Not so. Using a TMV on the flow and return of the boiler will ensure return water below dew point for most of the re-heat period. From cold the water only enters the store at store setpoint and heats the store top down. The temp at the top may be 75C and yet a few inches down in the cylinder 30C – a line of say 70 to 75C will just work its way down the cylinder with the water at the bottom very cool indeed. Also the energy in the store and the boiler can be combined to give greater flows, or drop the store size or have tall thin cylinder giving high condensing efficiencies – the scope is there. Few heat banks are at 80C store temp these days. Most are at 70C to 75C. I know one DHW only heat bank set to 65C and gives 55C at the taps. Efficiency is guaranteed.

Heat banks tend to be taller and thinner to take advantage of stratification ensuring that water at the bottom (the return to the boiler) is cool and forces condensing of the boiler. The TMV ensures heat only at setpoint enters the top of the cylinder and the bottom remains cool. It also ensures the delta-T of the boiler is maintained too. A boiler can only gives certain temp rise, say 35C. If the store is 25C at the bottom then it can only deliver a flow of 60C. The TMV ensures 70 to 75C (depending on how it is set) enters the top of the cylinder. All falls into place.

The ACV HeatMaster Thermal store/boiler (well an unvented cylinder/thermal store hybrid) condenses at all times. I “think” their web site has the instruction manual to download. Have a look.

Having a hybrid of a DHW coil at the bottom of the cylinder and a plate heat exchanger, will ensure at the bottom of the cylinder, near the return take off to the boiler will always be cool water. The cold mains cools the water here and ensures condensing in the boiler. Then from the coil, which pre-heats the cold mains water, to the high efficiency plate heat exchanger. This gives: high flowrates, low store setpoint temperatures, maximum condensing efficiency.

In a test using a standard direct cylinder, I rigged up a second plate heat exchanger on the boiler return, with mains water running through cooling the return temp - this was in place of the coil at the bottom of the cylinder, as described above. Cool water from the bottom of the store entered the plate which was cooled further by incoming cold mains water. Worked very well indeed ensuring the boiler was working at max condensing efficiencies. The plate like a coil was entirely passive. A small coil at the bottom of the cylinder would have less main pressure restrictions, especially if made of stainless steel.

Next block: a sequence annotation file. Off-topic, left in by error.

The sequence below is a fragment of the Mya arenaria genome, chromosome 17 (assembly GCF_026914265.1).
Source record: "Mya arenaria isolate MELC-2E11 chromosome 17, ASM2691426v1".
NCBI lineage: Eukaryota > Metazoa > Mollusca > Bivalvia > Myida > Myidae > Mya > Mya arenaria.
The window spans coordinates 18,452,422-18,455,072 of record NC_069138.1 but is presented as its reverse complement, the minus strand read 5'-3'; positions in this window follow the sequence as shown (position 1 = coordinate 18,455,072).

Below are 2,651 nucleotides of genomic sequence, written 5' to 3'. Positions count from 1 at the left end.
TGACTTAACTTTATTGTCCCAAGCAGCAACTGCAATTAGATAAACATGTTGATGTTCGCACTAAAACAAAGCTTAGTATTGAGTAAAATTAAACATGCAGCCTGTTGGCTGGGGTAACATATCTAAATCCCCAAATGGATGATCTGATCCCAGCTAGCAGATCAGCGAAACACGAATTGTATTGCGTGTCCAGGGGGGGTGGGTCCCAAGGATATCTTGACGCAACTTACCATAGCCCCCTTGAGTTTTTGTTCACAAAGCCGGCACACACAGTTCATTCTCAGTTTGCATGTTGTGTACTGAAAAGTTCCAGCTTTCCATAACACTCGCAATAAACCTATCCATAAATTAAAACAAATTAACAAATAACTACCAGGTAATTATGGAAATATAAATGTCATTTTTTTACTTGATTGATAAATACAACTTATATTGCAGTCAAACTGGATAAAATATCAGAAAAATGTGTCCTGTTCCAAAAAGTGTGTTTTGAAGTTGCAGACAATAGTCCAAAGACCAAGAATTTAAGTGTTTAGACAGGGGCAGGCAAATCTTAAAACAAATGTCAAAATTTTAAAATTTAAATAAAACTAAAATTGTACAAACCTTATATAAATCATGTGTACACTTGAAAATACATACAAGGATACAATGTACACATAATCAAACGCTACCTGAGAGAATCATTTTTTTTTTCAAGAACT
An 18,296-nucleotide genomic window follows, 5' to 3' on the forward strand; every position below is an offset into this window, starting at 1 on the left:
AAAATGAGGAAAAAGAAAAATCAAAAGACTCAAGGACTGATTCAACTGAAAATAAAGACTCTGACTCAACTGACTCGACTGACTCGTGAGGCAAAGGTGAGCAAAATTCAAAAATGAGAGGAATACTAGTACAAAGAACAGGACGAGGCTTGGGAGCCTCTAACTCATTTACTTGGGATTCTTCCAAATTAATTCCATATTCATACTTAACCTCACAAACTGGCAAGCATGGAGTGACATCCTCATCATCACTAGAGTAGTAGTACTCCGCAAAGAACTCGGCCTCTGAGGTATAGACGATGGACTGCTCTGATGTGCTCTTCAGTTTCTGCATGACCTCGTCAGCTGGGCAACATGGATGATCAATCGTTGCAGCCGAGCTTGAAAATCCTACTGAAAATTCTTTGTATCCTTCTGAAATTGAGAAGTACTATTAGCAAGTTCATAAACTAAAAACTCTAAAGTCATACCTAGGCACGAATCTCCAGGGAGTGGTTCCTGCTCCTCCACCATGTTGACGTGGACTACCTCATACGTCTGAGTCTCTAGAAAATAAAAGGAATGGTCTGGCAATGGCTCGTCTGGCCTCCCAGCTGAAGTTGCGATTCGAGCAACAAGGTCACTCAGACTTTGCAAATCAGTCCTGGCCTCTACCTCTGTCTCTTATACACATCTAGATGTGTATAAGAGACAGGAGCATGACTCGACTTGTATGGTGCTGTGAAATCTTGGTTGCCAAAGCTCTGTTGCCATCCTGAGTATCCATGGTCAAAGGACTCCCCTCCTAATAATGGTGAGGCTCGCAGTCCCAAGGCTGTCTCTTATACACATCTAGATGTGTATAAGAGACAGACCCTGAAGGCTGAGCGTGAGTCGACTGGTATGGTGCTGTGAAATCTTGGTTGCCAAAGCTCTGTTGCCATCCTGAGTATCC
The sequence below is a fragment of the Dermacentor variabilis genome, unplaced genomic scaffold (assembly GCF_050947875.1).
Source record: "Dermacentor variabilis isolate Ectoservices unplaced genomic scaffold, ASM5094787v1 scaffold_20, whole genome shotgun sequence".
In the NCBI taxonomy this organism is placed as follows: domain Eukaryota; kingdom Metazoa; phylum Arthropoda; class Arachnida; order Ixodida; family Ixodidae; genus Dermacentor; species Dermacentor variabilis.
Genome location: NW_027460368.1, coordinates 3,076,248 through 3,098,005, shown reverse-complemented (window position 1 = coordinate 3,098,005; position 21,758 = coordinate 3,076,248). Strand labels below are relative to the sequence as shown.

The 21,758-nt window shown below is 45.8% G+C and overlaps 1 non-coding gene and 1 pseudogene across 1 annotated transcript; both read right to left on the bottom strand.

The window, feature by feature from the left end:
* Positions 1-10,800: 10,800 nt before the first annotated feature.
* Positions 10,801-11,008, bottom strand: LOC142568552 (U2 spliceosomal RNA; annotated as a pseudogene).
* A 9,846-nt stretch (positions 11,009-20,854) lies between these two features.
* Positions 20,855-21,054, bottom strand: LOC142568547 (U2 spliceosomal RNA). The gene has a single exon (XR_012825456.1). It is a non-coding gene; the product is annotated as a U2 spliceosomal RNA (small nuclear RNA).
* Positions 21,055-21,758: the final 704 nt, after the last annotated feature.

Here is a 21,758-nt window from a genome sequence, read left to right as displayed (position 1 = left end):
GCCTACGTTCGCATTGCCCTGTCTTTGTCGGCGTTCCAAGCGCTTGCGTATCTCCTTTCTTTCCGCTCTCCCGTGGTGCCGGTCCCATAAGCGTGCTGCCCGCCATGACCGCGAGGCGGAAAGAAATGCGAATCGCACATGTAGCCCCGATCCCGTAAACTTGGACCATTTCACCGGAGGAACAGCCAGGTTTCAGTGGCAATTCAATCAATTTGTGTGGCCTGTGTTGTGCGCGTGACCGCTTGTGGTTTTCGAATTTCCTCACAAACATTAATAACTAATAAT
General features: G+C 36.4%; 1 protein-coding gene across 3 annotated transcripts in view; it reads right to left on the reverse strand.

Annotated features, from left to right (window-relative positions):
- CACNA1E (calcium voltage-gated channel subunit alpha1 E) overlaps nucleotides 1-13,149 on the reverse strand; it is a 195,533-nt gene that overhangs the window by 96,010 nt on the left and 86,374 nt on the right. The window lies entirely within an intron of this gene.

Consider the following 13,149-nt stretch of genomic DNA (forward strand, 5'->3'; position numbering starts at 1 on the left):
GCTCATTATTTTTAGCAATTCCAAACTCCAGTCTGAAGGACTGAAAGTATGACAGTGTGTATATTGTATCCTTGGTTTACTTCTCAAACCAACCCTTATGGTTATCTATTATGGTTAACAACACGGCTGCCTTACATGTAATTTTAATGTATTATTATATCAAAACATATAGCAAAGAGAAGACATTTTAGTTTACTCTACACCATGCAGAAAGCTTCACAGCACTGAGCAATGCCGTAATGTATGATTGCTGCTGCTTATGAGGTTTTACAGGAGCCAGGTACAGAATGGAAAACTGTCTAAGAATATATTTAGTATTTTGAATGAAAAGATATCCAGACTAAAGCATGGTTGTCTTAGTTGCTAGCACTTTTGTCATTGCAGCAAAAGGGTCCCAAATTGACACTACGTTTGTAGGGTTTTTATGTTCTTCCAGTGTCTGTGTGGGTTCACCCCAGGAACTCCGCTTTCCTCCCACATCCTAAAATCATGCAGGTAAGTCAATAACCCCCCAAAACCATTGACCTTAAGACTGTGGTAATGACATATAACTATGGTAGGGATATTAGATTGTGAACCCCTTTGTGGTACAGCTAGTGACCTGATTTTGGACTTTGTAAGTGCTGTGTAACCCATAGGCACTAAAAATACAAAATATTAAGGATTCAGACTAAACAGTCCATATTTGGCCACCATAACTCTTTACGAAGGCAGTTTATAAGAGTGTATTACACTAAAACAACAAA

So decide what you want: energy efficiency or improved hot water response. Heatstores are not a way to achieve both.

You need to understand heat stores better and don’t go on old wives tales. Look at http://www.heatweb.com for an introduction - I have no connection with this company. Read carefully what I have written and how the ACV HeatMster works too. Understand all. Things have moved on a hell of a lot since the old coiled thermal stores.
 
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This is amazing, Water Systems abuses all of us and then asks a question that he would be expected to be able to read from the manufacturers instructions.

When you tell him the obvious he continues to abuse you!

I dont know why you all bothered to reply.

He is retired, not CORGI registered, and is not fitting any boilers but just takes a vicarious interest, often completely misunderstanding the MI.

Remember when he argued against me saying that combi boilers dont modulate on DHW. You would have thought that he would have realised that I do know a little about boilers!

Tony